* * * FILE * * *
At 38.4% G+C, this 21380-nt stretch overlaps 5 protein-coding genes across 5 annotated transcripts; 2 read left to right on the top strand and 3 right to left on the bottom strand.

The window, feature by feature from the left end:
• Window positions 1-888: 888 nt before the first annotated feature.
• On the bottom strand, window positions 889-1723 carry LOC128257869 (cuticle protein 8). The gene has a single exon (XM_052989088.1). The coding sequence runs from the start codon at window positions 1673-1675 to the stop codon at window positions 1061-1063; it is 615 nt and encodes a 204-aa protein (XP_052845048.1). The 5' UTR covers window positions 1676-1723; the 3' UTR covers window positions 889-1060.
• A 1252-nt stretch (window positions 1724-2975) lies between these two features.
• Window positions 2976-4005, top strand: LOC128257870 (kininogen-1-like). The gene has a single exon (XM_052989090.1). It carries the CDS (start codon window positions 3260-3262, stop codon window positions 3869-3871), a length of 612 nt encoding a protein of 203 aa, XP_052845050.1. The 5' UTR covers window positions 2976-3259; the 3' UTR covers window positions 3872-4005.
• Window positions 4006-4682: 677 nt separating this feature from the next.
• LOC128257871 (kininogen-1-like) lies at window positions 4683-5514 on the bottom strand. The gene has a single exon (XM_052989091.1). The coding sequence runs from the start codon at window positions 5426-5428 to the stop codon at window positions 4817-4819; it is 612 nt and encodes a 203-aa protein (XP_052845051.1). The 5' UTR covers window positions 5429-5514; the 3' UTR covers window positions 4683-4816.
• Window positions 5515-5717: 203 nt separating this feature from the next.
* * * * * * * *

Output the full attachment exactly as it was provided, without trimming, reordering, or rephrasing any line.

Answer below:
At 38.4% G+C, this 21380-nt stretch overlaps 5 protein-coding genes across 5 annotated transcripts; 2 read left to right on the top strand and 3 right to left on the bottom strand.

The window, feature by feature from the left end:
• Window positions 1-888: 888 nt before the first annotated feature.
• On the bottom strand, window positions 889-1723 carry LOC128257869 (cuticle protein 8). The gene has a single exon (XM_052989088.1). The coding sequence runs from the start codon at window positions 1673-1675 to the stop codon at window positions 1061-1063; it is 615 nt and encodes a 204-aa protein (XP_052845048.1). The 5' UTR covers window positions 1676-1723; the 3' UTR covers window positions 889-1060.
• A 1252-nt stretch (window positions 1724-2975) lies between these two features.
• Window positions 2976-4005, top strand: LOC128257870 (kininogen-1-like). The gene has a single exon (XM_052989090.1). It carries the CDS (start codon window positions 3260-3262, stop codon window positions 3869-3871), a length of 612 nt encoding a protein of 203 aa, XP_052845050.1. The 5' UTR covers window positions 2976-3259; the 3' UTR covers window positions 3872-4005.
• Window positions 4006-4682: 677 nt separating this feature from the next.
• LOC128257871 (kininogen-1-like) lies at window positions 4683-5514 on the bottom strand. The gene has a single exon (XM_052989091.1). The coding sequence runs from the start codon at window positions 5426-5428 to the stop codon at window positions 4817-4819; it is 612 nt and encodes a 203-aa protein (XP_052845051.1). The 5' UTR covers window positions 5429-5514; the 3' UTR covers window positions 4683-4816.
• Window positions 5515-5717: 203 nt separating this feature from the next.